Dark day for all of Israel, not just LGBT community

“If a bullet should enter my brain, let that bullet destroy every closet door.” That was the political legacy of Harvey Milk, California’s first openly gay elected official; the movie about his life, which ended in murder as he predicted, was one of the most important films in recent times.

Aeyal Gross

If the murder of a 26-year-old man and a 17-year-old girl at the gay center in Tel Aviv on Aug. 1 was indeed motivated by their sexual orientation, this is the gravest hate crime ever carried out in Israel based on this motive. Yet we must keep in mind that this was not the first case. In the 2005 Jerusalem Pride Parade, Yishai Shlisel stabbed three participants, all of whom survived.

Anyone involved or active in the gay, lesbian, bisexual and transgender community in the Tel Aviv in the 1980s and 1990s is well familiar with the basement on Nachmani Street, the Tel Aviv Gay and Lesbian Association’s home and the community’s beating heart for many years.

With the passage of time, the community left the basement to embark on activity at various sites in the city and across Israel. In the past year, a significant part of the activity shifted to the gay community center in Tel Aviv’s Meir Park.

As the process of coming out of the closet has become more common, and often takes place at a younger age, there is no longer one place in Tel Aviv that draws everyone. However, the proud youth center run by the association, just like other activities, continued to be managed at the Nachmani Street basement, a place so many of us carry so many memories of.

There was nothing more important than the activity for youth, which aimed to deliver on the pledge we made to ourselves: making sure that the teenagers who follow us will know they are not alone in the world, that there are other boys and girls like them, that everything will be all right, and that one can grow to be a happy person.

We pledged to ensure that these youngsters would experience a safe and joyous adolescence where they can love and be loved. This activity grew and expanded, and today includes a large and proud youth organization and activities such as the weekly Saturday “teen bar” targeted by the murderer.

Nobody thought something like this could happen. Yet the stabbing attack in Jerusalem was a warning sign — and not only the stabbing itself, but also what took place (or rather, didn’t take place) in its wake: The homophobic statements made by ministers, Knesset members and others continued with no shame.

And the shame should be felt not only by the regular homophobes from the Shas party and other places, but also by those who kept silent.

Jerusalemites come together at Zion Square to mourn the death of the two young Israelis killed at a gay youth center in Tel Aviv. photo/jta/miriam alster-flash90

Every prime minister and minister who did nothing when some of his government ministers expressed themselves in a violent and inciting manner against homosexuals, lesbians and transgenders should also be ashamed; anyone who grants homophobia legitimacy, as though it’s an acceptable view that is worthy of being heard in order to “counterbalance” other views; anyone who kept silent when we saw the “beast parade” — the haredi response to the pride parade — being held in Jerusalem.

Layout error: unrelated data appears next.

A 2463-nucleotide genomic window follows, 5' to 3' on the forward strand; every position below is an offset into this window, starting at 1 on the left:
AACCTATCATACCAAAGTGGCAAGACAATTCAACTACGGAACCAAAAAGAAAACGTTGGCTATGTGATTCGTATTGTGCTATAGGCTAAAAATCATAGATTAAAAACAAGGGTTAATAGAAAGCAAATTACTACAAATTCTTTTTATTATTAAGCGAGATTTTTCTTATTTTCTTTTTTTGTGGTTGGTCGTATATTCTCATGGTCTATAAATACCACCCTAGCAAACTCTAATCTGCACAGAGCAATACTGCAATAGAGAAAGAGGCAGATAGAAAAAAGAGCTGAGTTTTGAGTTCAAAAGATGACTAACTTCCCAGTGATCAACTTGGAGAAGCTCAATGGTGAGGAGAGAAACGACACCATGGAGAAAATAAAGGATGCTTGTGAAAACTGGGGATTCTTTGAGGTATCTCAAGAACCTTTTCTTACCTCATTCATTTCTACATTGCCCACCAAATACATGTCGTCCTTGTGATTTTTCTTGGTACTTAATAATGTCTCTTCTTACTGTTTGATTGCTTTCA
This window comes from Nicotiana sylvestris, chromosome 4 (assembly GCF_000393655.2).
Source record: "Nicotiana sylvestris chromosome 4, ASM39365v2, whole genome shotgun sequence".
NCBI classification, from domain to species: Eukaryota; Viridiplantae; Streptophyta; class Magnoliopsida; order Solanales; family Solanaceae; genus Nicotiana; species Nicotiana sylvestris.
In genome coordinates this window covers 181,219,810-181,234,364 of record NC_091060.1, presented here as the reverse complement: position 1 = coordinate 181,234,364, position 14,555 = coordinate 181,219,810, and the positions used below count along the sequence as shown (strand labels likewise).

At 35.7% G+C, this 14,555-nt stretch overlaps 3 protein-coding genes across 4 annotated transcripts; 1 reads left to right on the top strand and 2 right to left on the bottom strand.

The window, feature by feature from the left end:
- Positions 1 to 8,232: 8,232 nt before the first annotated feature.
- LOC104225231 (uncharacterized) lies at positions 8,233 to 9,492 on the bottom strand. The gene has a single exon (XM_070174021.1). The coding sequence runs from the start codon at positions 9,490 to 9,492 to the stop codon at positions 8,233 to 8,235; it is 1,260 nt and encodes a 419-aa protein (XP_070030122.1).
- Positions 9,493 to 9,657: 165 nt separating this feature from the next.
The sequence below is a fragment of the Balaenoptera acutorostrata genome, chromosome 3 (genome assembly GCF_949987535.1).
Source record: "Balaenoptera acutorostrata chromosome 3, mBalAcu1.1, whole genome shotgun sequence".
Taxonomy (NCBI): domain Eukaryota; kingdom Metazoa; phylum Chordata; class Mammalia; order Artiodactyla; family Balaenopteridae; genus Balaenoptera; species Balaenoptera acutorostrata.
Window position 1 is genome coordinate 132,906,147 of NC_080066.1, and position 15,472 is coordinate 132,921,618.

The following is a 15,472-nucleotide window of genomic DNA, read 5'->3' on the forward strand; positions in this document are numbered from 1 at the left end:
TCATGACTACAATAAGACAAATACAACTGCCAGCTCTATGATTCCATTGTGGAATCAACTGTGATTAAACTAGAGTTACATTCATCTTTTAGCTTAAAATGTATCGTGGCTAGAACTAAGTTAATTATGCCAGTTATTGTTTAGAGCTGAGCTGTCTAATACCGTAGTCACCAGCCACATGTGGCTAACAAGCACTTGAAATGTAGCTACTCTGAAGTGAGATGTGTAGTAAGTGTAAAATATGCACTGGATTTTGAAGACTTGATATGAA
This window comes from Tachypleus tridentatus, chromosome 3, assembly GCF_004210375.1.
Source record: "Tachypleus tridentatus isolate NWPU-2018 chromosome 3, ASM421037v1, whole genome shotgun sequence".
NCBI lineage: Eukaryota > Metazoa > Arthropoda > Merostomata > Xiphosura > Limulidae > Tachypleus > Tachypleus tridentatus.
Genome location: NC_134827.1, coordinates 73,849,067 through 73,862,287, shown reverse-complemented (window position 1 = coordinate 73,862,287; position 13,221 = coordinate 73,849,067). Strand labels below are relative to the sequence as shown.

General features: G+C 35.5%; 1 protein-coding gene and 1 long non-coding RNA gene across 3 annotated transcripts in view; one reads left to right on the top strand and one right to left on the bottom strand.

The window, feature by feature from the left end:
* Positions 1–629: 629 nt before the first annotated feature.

All of these people should be ashamed today.

All those who keep silent because they do not wish to lose cards in the political game with haredis, and all of those who keep silent because they don’t want, heaven forbid, that someone will think they are like that, too.

And all this comes before we even discuss the fact that in broader terms, the hatred and violence toward those different than us — which at times manifests itself through indiscriminate fire — has become the norm.

The bullets that were fired and took young and innocent lives should therefore destroy the doors of many closets.

And we are not only talking about the closets of those who hide their sexual orientation. We are talking about all those who keep silent in the face of homophobia, and also all those who are gay or lesbian and have the power as public, political or cultural figures to make a difference in this area — yet find a thousand and one excuses not to show solidarity.

These bullets should also remind all those many thousands of community members who live outside the closet that the struggle is not over yet, and that they need to be part of it.

At this time, when there are still tears in our eyes, I wish to ask for the forgiveness of the two young people who were killed and the 11 who were wounded in Tel Aviv.

Sorry for telling you everything would be all right. Sorry we told you that you can feel safe. Sorry for not safeguarding you adequately.

I also wanted to say thank you. Thank you for the courage to be yourselves. I promise that we will continue to do everything so that this world will be safer for all of us.

Aeyal Gross is a law lecturer at Tel Aviv University who formerly served as a volunteer legal adviser for the LGBT Association in Israel. He wrote this piece for Ynetnews.com.